Many of us first heard the name Joel Freeland when Portland drafted the then nineteen year-old with the #30 pick in the 2006 draft. He was one of those surprises you hear shooting up draft projections after impressing teams on the pre-draft workout circuit. More surprisingly, for all this raw talent that had teams drooling, Joel had started working on his game just three years prior to hearing his name called. He was 6'10 and athletic, but hadn't played much at a high level. His wiry frame also didn't seem like something you could see having much fun close to the hoop during an NBA game. The Blazers decided to let him mature in Europe, and Joel signed a contract with Gran Canaria of Spain's ACB League. There, it was believed he would get an opportunity to gain experience competing at a high level while polishing his skills and getting his body ready to compete in the NBA.
The problem was, Gran Canaria rarely played the man they already knew would be leaving them for the NBA, and showed little interest in helping with his development. Rather than dwell on this frustrating situation Joel went to work on his skills the best he could. And he lifted. And lifted. When 2007's summer-league rolled around it was time for Joel to rejoin the Blazers. That wiry young draft pick was nowhere to be seen, in his place was 250 lbs of grown man that definitely looked the part of an NBA player.
Joel saw sporadic time in Vegas, but certainly did enough to leave an impression. His two-handed throwdown off a lob in traffic and his blocking of a Leon Powe dunk come to mind. He proved to the coaching staff that he can play, and is now in a position requiring him to work as hard as ever on improving while patiently waiting for his opportunity. I emailed Joel a few questions and he was kind enough to reply, his words are in grey:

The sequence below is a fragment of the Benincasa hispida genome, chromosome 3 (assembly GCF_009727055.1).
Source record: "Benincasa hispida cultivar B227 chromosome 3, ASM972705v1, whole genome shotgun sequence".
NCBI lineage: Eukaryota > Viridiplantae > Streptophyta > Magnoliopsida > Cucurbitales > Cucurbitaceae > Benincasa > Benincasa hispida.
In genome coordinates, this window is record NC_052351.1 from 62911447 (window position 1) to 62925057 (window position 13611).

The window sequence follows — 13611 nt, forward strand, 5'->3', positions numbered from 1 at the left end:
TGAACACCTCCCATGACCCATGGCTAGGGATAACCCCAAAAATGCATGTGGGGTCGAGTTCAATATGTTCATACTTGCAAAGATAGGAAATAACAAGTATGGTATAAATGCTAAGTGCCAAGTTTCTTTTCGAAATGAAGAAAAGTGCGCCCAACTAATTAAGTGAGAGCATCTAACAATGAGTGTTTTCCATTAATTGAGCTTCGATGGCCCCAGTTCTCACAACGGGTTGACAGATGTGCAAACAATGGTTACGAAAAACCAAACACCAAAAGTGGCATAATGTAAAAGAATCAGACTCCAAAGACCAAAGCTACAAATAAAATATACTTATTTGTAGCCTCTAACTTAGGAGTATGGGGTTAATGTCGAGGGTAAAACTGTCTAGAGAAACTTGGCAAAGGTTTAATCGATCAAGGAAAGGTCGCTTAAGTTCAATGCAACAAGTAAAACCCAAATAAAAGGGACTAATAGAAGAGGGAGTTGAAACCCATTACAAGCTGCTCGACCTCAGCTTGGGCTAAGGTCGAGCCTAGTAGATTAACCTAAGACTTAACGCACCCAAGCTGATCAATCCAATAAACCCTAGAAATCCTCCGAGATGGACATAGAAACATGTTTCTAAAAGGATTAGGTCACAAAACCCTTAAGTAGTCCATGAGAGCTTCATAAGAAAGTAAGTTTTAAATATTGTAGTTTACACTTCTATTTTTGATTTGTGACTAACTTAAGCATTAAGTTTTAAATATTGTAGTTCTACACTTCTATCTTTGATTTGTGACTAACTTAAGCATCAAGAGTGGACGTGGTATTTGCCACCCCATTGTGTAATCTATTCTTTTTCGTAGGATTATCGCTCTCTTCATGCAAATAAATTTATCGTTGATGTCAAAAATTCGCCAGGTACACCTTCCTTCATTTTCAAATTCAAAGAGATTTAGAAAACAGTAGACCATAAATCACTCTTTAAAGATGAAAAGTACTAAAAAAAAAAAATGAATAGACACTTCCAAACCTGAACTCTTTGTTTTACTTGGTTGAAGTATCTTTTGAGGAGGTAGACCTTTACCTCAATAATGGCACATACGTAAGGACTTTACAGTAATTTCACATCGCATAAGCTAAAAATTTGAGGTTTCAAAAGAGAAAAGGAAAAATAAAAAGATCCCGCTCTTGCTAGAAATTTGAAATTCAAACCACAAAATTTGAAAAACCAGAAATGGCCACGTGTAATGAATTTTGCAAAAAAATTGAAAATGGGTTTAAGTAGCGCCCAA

1) How much contact do you have with the Blazers right now? Do you communicate much this time of year or are you mostly left to do your own thing?
I don’t have much contact with the Blazers during the season, which is no problem as I understand they have a lot on their plate during the season. But as I travel to mainland Spain I occasionally meet up the European scout so that’s kinda cool!
2) Have you heard much from the team on an ideal timeframe for you to come over? If you came over now, how much do you think you could contribute to the team?I haven’t spoken to the team about this, but to be honest I’m not in any rush, it will happen when it happens and I've just got to make sure that I’m fully prepared for the responsibility that it involves, and also make sure that I am ready to compete, so all I’m focused on now is playing, working hard and getting better.
3) It seems like both you and the Blazers organization are frustrated at the limited minutes Gran Canaria has offered. What is your approach to still improving your game in such a situation?
I am frustrated as any basketball player would be but I feel as long as I stay confident and work everyday, whether it be during practice or by myself, I will benefit greatly from it.My opportunity to play will eventually come and I have to be prepared to show everybody that I am physically and mentally ready to compete at this level.
4) You've talked about the level to which you've added muscle to your frame, and a desire to gain more. After summer league, do you feel like your body is now where you'd like it to be?
With the extra weight that I have put on over the past year I feel great. I feel a lot stronger and a lot more stable in the low post, and I don’t feel like I've lost any quickness either, which is great. I’m at around 250lbs at the moment and I feel I could go up to like 255-260lbs and that would be perfect.
5) Anything else?
Thanks a lot for the questions and trying to stay in touch its greatly appreciated. I would just like to say thanks to the fans as well for their unbelievable support and I hope to see you all soon!